Division Of Ag, Ark Soybean Promotion Board Re-Up Agreement, Continue Partnership

 Bob Scott, extension weed scientist for the University 
 of Arkansas System Division of Agriculture discussing 
 herbicide symptomology at the 2016 Soybean College 
 at Newport, Arkansas.

 U of A System Division of Agriculture photo by Carly Bokker

   The University of Arkansas System Division of Agriculture has signed a new five-year agreement with the Arkansas Soybean Promotion Board, a partnership that will continue the research and extension work performed by division faculty to enhance the state’s soybean industry. 
   “This new agreement will continue the special relationship between the division and the Arkansas Soybean Promotion Board that provides industry-critical breeding programs, verification trials and a variety of new best practices to increase the efficiency and yield for Arkansas’ soybean growers,” said Mark Cochran, vice president-agriculture for the University of Arkansas System and head of the Division of Agriculture.
   “The farmer assessments that come through the state checkoff program enable Division of Agriculture scientists to work on specific projects selected and approved by the farmer members of the promotion board,” Cochran said. “These projects are coordinated into the overall Division of Agriculture soybean program.”
   The partnership between the Division of Agriculture and the Arkansas Soybean Promotion Board began soon after its establishment in 1971. In the collaboration between the two, the Division of Agriculture provides several dollars in program support for every dollar provided by the promotion board.
   Among the successes borne from this partnership include:
   • Soymap – A computer program to help producers with irrigated crops determine which maturity group of soybeans is most likely to do the best for them at various planting dates. SoyMap is based on research findings from eight Mid-South locations and covers 16 cultivars from maturity groups 3 to 6. The program incorporates 30 years of weather data.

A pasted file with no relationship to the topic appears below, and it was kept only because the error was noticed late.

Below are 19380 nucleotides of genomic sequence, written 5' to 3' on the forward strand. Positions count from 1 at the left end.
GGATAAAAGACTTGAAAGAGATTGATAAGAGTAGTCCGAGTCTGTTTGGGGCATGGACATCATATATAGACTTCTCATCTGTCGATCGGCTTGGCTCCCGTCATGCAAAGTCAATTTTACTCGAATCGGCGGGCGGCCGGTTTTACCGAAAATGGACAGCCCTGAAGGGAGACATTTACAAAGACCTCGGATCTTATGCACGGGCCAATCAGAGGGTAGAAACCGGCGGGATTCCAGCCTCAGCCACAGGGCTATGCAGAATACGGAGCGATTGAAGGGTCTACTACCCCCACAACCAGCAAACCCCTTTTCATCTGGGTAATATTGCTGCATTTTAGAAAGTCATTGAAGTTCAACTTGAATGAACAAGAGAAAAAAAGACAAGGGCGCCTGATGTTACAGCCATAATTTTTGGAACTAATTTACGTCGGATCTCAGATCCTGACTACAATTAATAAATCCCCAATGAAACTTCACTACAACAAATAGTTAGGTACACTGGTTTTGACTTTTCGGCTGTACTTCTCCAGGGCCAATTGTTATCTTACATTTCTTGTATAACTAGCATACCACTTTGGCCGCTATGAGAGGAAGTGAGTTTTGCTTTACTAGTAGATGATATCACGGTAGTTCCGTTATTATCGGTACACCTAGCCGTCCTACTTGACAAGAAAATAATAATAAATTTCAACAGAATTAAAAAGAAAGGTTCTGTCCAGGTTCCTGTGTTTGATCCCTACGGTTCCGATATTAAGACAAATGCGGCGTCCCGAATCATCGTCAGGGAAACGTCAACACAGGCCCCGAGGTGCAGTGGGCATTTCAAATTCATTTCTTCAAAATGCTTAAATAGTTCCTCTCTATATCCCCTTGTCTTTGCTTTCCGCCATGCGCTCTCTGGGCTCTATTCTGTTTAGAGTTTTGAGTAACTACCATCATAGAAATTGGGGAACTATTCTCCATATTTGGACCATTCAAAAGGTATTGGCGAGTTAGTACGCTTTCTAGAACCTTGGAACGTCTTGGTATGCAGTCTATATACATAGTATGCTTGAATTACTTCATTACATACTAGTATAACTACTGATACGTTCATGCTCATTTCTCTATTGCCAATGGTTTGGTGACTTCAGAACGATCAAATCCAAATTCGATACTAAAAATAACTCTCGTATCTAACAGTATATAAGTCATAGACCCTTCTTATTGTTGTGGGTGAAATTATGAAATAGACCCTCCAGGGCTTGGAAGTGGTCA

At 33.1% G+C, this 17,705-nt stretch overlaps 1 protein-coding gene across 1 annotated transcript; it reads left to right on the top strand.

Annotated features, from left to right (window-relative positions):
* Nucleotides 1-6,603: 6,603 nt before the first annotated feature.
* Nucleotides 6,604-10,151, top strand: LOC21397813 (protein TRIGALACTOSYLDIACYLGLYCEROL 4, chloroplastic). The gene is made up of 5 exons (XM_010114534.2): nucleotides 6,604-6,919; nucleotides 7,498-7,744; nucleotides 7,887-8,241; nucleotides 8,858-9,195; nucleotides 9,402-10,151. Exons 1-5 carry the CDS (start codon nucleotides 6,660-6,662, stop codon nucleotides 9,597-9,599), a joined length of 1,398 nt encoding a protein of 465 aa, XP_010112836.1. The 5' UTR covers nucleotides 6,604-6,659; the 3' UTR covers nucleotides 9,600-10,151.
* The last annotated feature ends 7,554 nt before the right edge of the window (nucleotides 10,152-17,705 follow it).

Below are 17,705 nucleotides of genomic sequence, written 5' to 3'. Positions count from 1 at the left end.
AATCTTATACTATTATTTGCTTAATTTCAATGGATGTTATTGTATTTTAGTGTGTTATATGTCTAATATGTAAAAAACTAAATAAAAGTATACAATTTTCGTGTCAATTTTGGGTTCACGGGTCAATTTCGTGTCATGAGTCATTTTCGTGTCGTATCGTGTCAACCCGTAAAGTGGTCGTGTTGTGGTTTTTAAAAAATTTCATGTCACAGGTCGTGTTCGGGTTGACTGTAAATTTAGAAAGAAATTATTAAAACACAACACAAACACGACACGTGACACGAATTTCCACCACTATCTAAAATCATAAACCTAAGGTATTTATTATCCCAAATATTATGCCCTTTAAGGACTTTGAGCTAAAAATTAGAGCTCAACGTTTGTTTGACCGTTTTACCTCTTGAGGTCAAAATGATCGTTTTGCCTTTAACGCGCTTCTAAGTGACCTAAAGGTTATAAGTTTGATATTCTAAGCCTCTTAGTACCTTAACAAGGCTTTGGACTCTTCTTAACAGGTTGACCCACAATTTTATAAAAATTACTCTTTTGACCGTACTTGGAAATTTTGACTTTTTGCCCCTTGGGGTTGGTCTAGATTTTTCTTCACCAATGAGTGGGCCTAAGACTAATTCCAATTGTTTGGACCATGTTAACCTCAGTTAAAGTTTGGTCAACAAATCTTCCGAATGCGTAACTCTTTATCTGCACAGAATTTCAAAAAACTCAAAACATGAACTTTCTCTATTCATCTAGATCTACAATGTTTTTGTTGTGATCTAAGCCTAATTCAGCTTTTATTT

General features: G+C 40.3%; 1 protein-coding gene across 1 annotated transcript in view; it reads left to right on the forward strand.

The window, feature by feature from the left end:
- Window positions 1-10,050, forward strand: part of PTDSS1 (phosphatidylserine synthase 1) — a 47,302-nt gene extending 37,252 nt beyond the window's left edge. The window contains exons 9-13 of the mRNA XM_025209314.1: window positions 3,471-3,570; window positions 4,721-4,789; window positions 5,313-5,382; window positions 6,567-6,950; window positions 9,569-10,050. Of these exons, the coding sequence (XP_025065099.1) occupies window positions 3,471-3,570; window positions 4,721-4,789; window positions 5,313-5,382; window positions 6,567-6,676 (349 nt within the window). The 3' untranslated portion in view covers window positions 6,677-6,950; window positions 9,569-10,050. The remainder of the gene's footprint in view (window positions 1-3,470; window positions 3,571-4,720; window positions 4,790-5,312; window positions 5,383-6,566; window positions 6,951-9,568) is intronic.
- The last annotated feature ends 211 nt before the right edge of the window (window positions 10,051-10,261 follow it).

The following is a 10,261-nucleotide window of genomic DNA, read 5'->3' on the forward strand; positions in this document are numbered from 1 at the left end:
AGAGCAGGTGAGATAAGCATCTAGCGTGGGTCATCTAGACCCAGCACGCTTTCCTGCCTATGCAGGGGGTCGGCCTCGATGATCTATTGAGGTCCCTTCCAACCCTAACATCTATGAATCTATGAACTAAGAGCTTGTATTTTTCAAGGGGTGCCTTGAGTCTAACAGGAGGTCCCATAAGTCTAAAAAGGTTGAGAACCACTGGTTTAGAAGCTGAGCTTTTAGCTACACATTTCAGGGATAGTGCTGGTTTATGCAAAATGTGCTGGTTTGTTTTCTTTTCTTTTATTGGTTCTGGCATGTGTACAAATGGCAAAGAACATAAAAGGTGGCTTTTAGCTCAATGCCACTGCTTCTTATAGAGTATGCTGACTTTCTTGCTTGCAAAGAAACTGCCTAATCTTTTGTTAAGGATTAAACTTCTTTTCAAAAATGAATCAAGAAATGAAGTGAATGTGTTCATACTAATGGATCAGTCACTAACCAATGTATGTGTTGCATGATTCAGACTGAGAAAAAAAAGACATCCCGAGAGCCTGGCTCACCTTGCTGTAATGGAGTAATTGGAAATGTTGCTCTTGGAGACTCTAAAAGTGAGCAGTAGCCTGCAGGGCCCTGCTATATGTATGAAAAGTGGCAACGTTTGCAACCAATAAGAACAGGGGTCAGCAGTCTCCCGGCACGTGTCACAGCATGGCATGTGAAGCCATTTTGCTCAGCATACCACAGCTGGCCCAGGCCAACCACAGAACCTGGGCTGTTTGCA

• Integrated Pest Management training for soybean insect management, including proper scouting, identification of pests and use of decision thresholds to save money on insecticides.
   • Comprehensive screening of more than 300 commercial soybean varieties for reaction to disease, nematodes and other problems.
   • One of the most intense research programs for management of resistant weeds, including Palmer amaranth, or pigweed. A new program called PAM, for Palmer Amaranth Management, has been recently released to help plan cropping systems and herbicide programs to better control resistant pigweed over the long term. (See: http://bit.ly/2kClaHm)  
   • The Arkansas Soybean Science Challenge, which uses soybeans as an entry point for high school students to deepen their knowledge of research and agriculture.
   • A broad-based breeding program that released the first public RR1 variety, high protein food grade edamame specialty soybeans as well as adapted conventional varieties.
  • Verification trials that validate science-based best management practices on a field scale to improve the profit and sustainability of Arkansas soybean farms.
   • Real-time disease management recommendations including practices to prevent and manage fungicide-resistant frogeye leaf spot and other problems.
   • Soybean College is an every-other-year event held in partnership with the Arkansas Crop Protection Association. Crop consultants, county extension agents and other industry professionals can see current research on the many production challenges soybean growers face, as well as getting some learn-by-doing experience with hands-on demonstrations.  
   • Pigposium (http://bit.ly/PigPosium3) is the only event in Arkansas that focuses exclusively on one of the biggest challenges facing Arkansas farmers: herbicide resistant Palmer amaranth. The daylong symposium includes presentations on new research and updates on techniques being tried in the field. The two previous PigPosia were held in 2010 and 2014. ∆
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